God’s Reputation and Israel’s Unfaithfulness

When God’s leaders dishonor him through their lives, however, God directs the nations of the world to assume a quite different role in restoring honor to his reputation. Second Chronicles repeatedly describes how the kings of Israel stopped reflecting the ways of their God by following the pagan ways of the nations (e.g., 2 Chron. 25:14–16; 33:2–9; 36:11–14). These sins lead to a major shift in how the nations relate to Israel. Rather than being co-worshipers of God with Israel, they are now commissioned as his agents to punish Israel’s disobedience. God sends Shishak king of Egypt to defeat Rehoboam king of Judah (12:1–5). The Philistines and Arabians come to oppose King Jehoram for the same reason (21:16–17). The Edomites, Philistines, Assyrians, and Syrians each humiliate King Ahaz in various ways (28:19–25). Even Hezekiah and Josiah, two of the most godly rulers of God’s people (chs. 29–32; 34–35), are punished by the hand of foreign nations for succumbing to pride later in life (32:25–31; 35:20–24).

Since the best of Israel’s kings are unable to stay faithful, what hope remains for God’s promise of an eternal throne for David (1 Chron. 17:10–14)? How will God accomplish his desire for “missional magnetism” to flow from Israel to the nations and back again (e.g., Isa. 2:1–4)?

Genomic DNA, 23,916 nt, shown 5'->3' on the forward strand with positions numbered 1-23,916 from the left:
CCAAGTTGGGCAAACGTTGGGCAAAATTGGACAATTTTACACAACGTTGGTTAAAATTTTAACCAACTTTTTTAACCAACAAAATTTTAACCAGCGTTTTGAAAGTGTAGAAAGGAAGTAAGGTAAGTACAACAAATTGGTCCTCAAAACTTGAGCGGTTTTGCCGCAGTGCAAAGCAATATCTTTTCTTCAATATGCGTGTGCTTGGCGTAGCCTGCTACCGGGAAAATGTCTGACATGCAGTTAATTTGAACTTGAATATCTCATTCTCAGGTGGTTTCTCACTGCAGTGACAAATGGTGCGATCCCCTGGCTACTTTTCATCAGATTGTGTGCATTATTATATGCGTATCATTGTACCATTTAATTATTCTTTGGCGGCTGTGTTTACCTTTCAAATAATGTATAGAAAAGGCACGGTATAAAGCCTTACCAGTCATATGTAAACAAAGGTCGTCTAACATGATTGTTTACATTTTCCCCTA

Hope of Restoration

Second Chronicles offers only a preliminary answer to these questions. The story of global redemption does not end here but continues in the books of Ezra and Nehemiah and on into the New Testament.

The last chapter of 2 Chronicles, however, hints that the nations will again assume a pivotal role in fulfilling God’s promises to Israel. Jeremiah the prophet predicts that after a foreign nation (Babylon) takes Israel into exile (2 Chron. 36:21), another foreign nation (Persia) will be moved by God’s mighty hand to reverse this exile (36:22). The book then concludes with an imperial Persian decree for the Jews to go home and worship the only true God: “Thus says Cyrus king of Persia, ‘The LORD, the God of heaven, has given me all the kingdoms of the earth, and he has charged me to build him a house at Jerusalem, which is in Judah. Whoever is among you of all his people, may the LORD his God be with him. Let him go up” (36:23). Much like Hiram and the Queen of Sheba before him, King Cyrus declares that the God of Israel is unique among the gods and worthy of honor. It is a great irony that 2 Chronicles ends with a Persian king’s acknowledgment of the true God of Israel, since Israel herself usually forgot these truths!

God’s Sovereign Global Work Unhindered

The God described in 2 Chronicles shows himself sovereign in the relationship between his people and the nations. The rulers of this world may be ignorant of or even opposed to him. Cyrus was only dimly aware of his place in God’s plans (Isa. 45:4–5), and the leaders who executed Jesus did not grasp the significance of their actions (Luke 23:34; 1 Cor. 2:8). But the God who uses the nations in mysterious ways to deal with the disobedience of his people is still at work today—God has creatively bound together the fate of his people and the nations for the sake of his redemptive purposes in Christ (Rom. 15:8–12).